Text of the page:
Thursday, October 06, 2005
The book looks really good, and I recommend it to anyone. Troth Wells and designer Ian Nixon have done a great job. Only two small quibbles. One, the use of "fragile" in the title. As James Lovelock (who calls the book "splendid") has frequently emphasized: "Nature is not fragile. We [humans] are". Two, the quote at the top from Chief Seattle is bogus. It was written by a screenwriter in the seventies.
One of the things that comes across in the book (in, for example, an image of a tree full of colourful plastic bags) and which David Woodfall's picture also shows is that there can be a kind of beauty in the ugliness humans create. Sometimes, as Charlie Devereux (currently working at openDemocracy) observed of fields of rubbish in Morocco, there can be an otherworldly fascination to it.
(note: "more than 150 nature photographers from around the world are in Anchorage, Alaska, this week to discuss various conservational initiatives" as a side event at the eighth World Wilderness Congress).
At the beginning of the book Darwin quotes Francois Pyrard de Laval from 1605: "C'est une merueille de voir chacun de ces atollons, enuironne d'un grand banc de pierre tout autour, n'y ayant point d'artifice humain".
Wednesday, October 05, 2005
Tuesday, October 04, 2005
23% of Americans view storms like Katrina and Rita as "deliberate acts of God" (Washington Post, 2 Oct)
"One of the great failures of
'Somehow or other, we've got to find a commercial answer that makes us money and makes our customers' lives better by them consuming less energy', says Skillings. 'If I knew the answer, I could go away and collect my Nobel prize right now'."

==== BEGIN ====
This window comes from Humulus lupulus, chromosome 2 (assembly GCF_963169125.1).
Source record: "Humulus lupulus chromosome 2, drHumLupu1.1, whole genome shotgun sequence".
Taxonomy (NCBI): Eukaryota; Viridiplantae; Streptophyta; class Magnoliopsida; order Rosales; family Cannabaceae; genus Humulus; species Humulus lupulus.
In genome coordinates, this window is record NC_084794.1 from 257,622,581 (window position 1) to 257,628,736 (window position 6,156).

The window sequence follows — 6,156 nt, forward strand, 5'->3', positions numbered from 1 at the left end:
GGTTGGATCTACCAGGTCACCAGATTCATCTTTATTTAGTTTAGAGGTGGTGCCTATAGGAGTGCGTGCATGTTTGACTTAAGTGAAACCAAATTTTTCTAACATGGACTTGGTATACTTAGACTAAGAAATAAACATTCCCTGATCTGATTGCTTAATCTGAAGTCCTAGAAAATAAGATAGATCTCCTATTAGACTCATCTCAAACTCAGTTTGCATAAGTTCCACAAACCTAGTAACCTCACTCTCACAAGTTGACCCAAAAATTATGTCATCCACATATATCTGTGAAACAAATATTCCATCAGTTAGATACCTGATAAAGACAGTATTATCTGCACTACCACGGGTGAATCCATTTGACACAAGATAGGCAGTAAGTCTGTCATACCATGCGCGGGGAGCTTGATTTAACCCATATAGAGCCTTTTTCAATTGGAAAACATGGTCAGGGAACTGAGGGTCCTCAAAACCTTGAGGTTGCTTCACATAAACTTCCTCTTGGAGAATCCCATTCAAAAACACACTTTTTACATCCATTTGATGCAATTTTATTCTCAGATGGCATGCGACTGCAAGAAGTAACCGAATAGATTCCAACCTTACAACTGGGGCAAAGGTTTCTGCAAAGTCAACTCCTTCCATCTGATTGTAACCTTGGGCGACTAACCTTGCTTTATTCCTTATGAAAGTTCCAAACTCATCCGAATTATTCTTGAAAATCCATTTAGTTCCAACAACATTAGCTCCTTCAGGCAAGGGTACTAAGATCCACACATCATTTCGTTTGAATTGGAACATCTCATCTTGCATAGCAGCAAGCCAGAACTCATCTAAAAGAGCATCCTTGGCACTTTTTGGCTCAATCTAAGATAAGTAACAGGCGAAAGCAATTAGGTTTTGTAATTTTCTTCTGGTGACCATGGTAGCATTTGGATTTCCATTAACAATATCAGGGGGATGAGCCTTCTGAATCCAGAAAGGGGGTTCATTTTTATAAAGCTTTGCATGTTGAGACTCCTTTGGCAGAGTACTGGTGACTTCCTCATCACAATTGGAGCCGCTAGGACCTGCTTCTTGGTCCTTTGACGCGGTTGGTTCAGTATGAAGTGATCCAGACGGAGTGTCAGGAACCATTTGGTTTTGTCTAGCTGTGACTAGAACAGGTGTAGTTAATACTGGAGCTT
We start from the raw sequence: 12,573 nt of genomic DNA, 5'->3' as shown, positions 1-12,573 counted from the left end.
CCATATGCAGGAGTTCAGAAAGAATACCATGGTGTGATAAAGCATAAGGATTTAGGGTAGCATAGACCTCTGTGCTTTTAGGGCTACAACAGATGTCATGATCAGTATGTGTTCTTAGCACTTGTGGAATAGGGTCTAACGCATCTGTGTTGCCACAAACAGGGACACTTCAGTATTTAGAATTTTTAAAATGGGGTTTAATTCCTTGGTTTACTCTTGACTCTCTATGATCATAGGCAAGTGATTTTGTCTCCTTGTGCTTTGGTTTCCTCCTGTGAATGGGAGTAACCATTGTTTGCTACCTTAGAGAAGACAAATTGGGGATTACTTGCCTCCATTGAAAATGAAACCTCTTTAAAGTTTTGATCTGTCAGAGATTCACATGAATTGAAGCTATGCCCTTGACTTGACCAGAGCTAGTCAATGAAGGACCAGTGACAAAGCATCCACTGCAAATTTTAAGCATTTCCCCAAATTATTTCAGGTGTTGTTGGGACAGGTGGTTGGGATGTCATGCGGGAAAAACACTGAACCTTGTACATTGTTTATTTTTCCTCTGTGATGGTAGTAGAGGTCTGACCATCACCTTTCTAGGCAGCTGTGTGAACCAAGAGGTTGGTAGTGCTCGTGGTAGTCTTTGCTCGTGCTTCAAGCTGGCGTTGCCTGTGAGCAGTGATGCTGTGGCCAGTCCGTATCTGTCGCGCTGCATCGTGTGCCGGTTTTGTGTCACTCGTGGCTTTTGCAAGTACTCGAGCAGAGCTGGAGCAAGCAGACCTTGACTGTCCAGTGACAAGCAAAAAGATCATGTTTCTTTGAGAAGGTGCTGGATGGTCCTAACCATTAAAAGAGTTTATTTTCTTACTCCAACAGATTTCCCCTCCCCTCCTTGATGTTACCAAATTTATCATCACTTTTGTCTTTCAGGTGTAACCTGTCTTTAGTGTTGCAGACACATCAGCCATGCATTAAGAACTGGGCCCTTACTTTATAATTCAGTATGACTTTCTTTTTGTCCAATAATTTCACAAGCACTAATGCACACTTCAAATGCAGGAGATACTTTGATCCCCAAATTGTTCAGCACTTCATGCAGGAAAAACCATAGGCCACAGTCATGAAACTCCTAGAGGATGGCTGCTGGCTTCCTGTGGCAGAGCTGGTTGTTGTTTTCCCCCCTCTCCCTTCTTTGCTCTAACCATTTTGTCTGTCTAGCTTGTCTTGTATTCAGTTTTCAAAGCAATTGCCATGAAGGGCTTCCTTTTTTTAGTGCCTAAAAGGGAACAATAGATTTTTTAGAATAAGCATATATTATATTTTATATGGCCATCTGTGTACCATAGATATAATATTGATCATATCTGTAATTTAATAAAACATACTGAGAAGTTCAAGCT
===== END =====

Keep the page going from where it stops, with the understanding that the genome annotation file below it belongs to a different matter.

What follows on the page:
Monday, October 03, 2005
"...environmentalists need to be less preachy. Mark Katz, a humorist and former speech writer for President Bill Clinton, said Americans might be more willing to take up conservation if they could first laugh at their own consumption. His suggestion is a bumper sticker for S.U.V.'s that reads, 'My third car is a Prius,' a reference to
Being cool, not a cardigan-wearer, may help:
"According to advertising executives, environmentalists and cultural critics, conservation can become a movement large enough to influence world energy markets only if it becomes hip, fashionable, something that teenagers, chief executives and celebrities from
British celebrities associated with climate change campaigns are few and far between. The only one I can think of doesn't make me laugh. How about engaging someone like Mr Cool himself, Ricky Gervais? His recent spot for The Prostate Cancer Charity is a good, if squelchy, place to start.
"Moving the discussion of what happened to Armenians out of the realm of politics and back into history will certainly demolish some hallowed nationalist myths. We will learn how it came about that many hundreds of thousands of Armenian civilians were killed and who planned and carried out the crime. We will also learn more about the war during which those events took place and in particular about the part played by the great powers, especially
As important, it may offer a precedent for how to deal with the most neuralgic aspects of one’s past that not a few European countries could learn from. Democratisation and glasnost need not be a one-way street".
-Mark Mazower: Europe can learn from
Saturday, October 01, 2005
But the bigger picture across Indonesia is not necessarily altogether bad. Among the things to watch will be the consequences of SBY's dramatic cuts in fuel subsidies, which will hugely improve the government's fiscal situation but, among other things, triple the price of kerosene, the primary cooking fuel the poor.
If - and it's a big if - the government can spend the substantial savings wisely, and the monthly Rp100,000 (approx $9.50) payments to 15.6m poor families for the rest of this year actually work and are sufficient, then the reforms could contribute to better allocation of resources. But it's a high stakes game (see also Easing the Chocks, The Economist, 29 Sep).